There are few feelings I enjoy more than getting lost in music. There are some albums that give me the sensation of sinking into another world, another time, or another dimension. In these moments, I can feel free and weightless. I would think that there is no better place to feel wonderfully lost and weightless than the great expanse beyond the limits of our atmosphere. While I am unable to physically reach that far, a recent release is allowing me to get lost in space. Quindar, the electronic collaboration between James Merle Thomas and Mikael Jorgensen, has released their first LP, Hip Mobility, and it’s about to lift you right off this planet.
On Hip Mobility, Quindar has taken sounds found in NASA’s public audio archive and manipulated them into blissful, pulsing tracks that never fail to be both exceptionally deep and fun. These songs feel like waves, slowly building in power, cresting, breaking, and falling, as they carry the listener away from Earth. The combination of playfulness and spirituality contained within Hip Mobility is one that could put an easy smile on just about anyone’s face.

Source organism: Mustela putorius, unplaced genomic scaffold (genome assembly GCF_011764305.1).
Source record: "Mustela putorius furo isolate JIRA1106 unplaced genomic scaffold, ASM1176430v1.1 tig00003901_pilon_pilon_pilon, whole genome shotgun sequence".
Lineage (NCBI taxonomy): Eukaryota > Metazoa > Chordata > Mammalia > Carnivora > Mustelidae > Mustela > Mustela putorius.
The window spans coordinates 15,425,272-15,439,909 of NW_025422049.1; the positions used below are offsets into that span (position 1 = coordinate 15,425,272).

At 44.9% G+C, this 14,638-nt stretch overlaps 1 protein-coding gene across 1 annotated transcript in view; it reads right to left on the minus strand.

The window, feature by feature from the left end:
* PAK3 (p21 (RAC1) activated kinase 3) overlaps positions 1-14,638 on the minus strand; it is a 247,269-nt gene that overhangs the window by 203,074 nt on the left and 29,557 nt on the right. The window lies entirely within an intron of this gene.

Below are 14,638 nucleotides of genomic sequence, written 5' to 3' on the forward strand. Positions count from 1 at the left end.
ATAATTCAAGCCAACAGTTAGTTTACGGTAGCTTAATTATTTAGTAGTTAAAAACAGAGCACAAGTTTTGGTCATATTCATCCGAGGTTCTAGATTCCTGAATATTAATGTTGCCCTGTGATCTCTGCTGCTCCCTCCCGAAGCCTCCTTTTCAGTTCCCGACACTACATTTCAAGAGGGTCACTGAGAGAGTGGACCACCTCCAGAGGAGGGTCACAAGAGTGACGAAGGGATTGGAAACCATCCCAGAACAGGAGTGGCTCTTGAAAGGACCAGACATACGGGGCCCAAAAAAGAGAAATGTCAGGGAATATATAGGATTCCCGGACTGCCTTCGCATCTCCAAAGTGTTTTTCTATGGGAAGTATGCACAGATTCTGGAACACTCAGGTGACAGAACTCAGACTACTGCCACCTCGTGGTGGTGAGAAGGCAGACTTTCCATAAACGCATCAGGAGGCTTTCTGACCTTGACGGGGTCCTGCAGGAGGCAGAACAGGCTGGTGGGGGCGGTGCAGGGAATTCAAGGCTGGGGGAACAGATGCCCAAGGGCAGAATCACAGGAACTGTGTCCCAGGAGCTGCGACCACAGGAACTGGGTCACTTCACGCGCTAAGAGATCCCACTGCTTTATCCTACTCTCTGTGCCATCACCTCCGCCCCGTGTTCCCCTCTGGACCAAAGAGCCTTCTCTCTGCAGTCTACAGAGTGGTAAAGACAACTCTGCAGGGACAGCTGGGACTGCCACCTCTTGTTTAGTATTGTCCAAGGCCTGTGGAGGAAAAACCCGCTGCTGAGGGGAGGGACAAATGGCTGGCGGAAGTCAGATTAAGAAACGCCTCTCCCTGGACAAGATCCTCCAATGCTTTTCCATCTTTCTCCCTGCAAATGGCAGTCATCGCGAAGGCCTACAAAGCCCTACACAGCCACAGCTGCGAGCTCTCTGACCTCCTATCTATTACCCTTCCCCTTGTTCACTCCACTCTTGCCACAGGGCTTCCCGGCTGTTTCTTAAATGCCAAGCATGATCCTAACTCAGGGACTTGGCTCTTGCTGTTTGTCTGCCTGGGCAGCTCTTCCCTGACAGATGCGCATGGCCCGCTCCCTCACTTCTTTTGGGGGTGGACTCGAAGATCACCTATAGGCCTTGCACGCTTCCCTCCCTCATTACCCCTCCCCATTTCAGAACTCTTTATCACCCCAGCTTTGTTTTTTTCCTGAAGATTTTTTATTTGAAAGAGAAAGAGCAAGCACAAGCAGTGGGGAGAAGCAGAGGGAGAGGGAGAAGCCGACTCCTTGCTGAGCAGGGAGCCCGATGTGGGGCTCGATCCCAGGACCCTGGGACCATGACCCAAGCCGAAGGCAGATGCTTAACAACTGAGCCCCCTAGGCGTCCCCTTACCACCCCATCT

Those that may have seen the early live inceptions of Quindar, or heard the live mixes they have posted on Soundcloud, will recognize a number of the tracks from Hip Mobility as key passages within those mixes. With a few years to polish their craft, Jorgensen and Thomas have developed the core sound of their live mixes into individual songs with greater depth and subtlety. They’ve also expanded their range by adding a few new tracks to their repertoire.
I saw Quindar in a small room at Solid Sound in 2015, and then again in an auditorium at the same festival this summer. While I thoroughly enjoyed both shows, the 2017 was a clear step forward. Hip Mobility captures the work that this duo has put in over the last few years to yield a stellar product well worthy of your attention. If you have a chance to see them live, I highly recommend it. The video production used during their live shows takes the immersive sonic experience to a whole new level.
If there is one thing I would change in Quindar’s debut, it would be to make the album flow seamlessly. Each of Hip Mobility‘s tracks stands alone with a clear beginning and end. If it were up to me, I would link these tracks into a constantly moving, breathing piece. On the other hand, you can already get that feeling by listening to some of their live mixes, and this format makes the songs much better suited for throwing into your own playlists.
Put on Hip Mobility and get ready to blast off.